02/04/04 — Fremont board

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Fremont board

By Jack Stephens
Published in News on February 4, 2004 2:00 PM

FREMONT -- The Fremont town board decided Tuesday night in a special meeting at Town Hall to revisit a thorny mobile home issue that has been debated for almost six months.

The six-man board agreed to rescind the zoning amendment that was passed by the outgoing board in November and readvertise another amendment at a public hearing.

The issue surfaced in August when the town's Planning Board refused to let James Barnes replace a burned, 40-year-old mobile home at 505 Vance St. with a new home in an area not zoned for mobile homes.

The home had been allowed to remain as a non-conforming use because it was in place before the zoning ordinance was passed in 1998.

Alderman Leon Mooring suggested that the board do one of three things -- send the matter back to the Planning Board, readvertise the original amendment submitted by Town Administrator Tom Barnes or advertise former Alderman Sam Pierce's amendment that was passed.

During the discussion, Mooring hinted that the town should follow the Planning Board's recommendation.

"That's why you have a planning board," he said. "If you don't follow their recommendation, what's the reason for having one?"

With assistance from a community planner, Barnes had designed a compromise amendment that would have allowed the replacement of a non-conforming residential mobile home that was more than 75 percent damaged.

Pierce's motion would have allowed not only the replacement of unusable residential mobile homes but also businesses.

Neil Mallory, the board's adviser, had cautioned the group that the ordinance could be challenged in court if what was adopted was not advertised in a public hearing. He said the board could legally do less than it advertised, but not more.

"You'll be one of the few" government bodies "to remove the non-conforming provision from your zoning ordinance," Mallory said.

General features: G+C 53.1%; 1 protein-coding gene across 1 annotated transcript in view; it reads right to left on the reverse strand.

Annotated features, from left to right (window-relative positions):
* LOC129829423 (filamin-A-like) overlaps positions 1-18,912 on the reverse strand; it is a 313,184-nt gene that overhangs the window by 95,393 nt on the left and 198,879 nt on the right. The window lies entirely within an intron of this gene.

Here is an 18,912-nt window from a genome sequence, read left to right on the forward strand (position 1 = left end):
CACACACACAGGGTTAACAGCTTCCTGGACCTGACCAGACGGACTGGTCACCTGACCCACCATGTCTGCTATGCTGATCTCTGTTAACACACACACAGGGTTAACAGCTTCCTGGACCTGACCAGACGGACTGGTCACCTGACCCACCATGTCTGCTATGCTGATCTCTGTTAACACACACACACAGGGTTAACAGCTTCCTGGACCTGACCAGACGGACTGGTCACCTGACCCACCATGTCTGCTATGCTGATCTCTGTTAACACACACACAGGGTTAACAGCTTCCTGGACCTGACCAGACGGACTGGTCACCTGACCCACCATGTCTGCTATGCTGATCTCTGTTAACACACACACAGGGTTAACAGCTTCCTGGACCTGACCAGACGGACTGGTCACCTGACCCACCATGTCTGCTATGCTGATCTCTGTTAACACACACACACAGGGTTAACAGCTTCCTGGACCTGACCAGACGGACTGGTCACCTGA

Then the board agreed unanimously to readvertise Tom Barnes' compromise amendment. Barnes said he would find out when a public hearing could be held.

Board appointments

Filling two vacant seats on the Planning Board also took an unusual turn. When two candidates tied with two votes each for the second seat, Mallory suggested several ways to break the tie. One way was to pull a name from a hat. An audience member, Nancy Cobb, pulled out the name of the Rev. Robert Langley, a losing candidate in the November mayor's race. Sam Pierce, who had lost in November to Mooring for a town board seat, was the other candidate.

Earlier, Joyce Coley Reid had received four votes and earned the other spot.

The name of the fourth announced candidate, Paul Jeffreys, another losing candidate for the town board, was not put in nomination.

Disaster plan

The board also received from Mallory a copy of a hazard mitigation plan required by the state on how to deal with natural and manmade disasters. The plan is similar to the Wayne County plan.

Mallory explained that the federal government was providing money to local governments to rebuild after disasters. But when Washington discovered that some governments were doing nothing to protect themselves, the federal agencies decided towns and counties should have plans for areas subject to damages from hurricanes, tornadoes and snow storms.

Mallory said the proposed town plan addresses all items that the state and federal governments say should be in it. A section of the plan, he said, should include what the police, fire and rescue departments and town officials would do in the event of an emergency.

"One day you'll need this plan," Mallory said, "because something will happen. ƒ You have to make sure that everyone knows what they're supposed to do."

New sidewalks

Construction of new sidewalks on the first block of East Main Street is being delayed until more electrical work is finished, Tom Barnes said. The phone company has moved its lines, he said. Barnes also showed several patterns for the sidewalks that will be concrete but will look like brick.

New street lamps also have been ordered but have not arrived, Barnes said.

The sidewalk improvements are part of a $433,000 project that also included the renovation of Town Hall.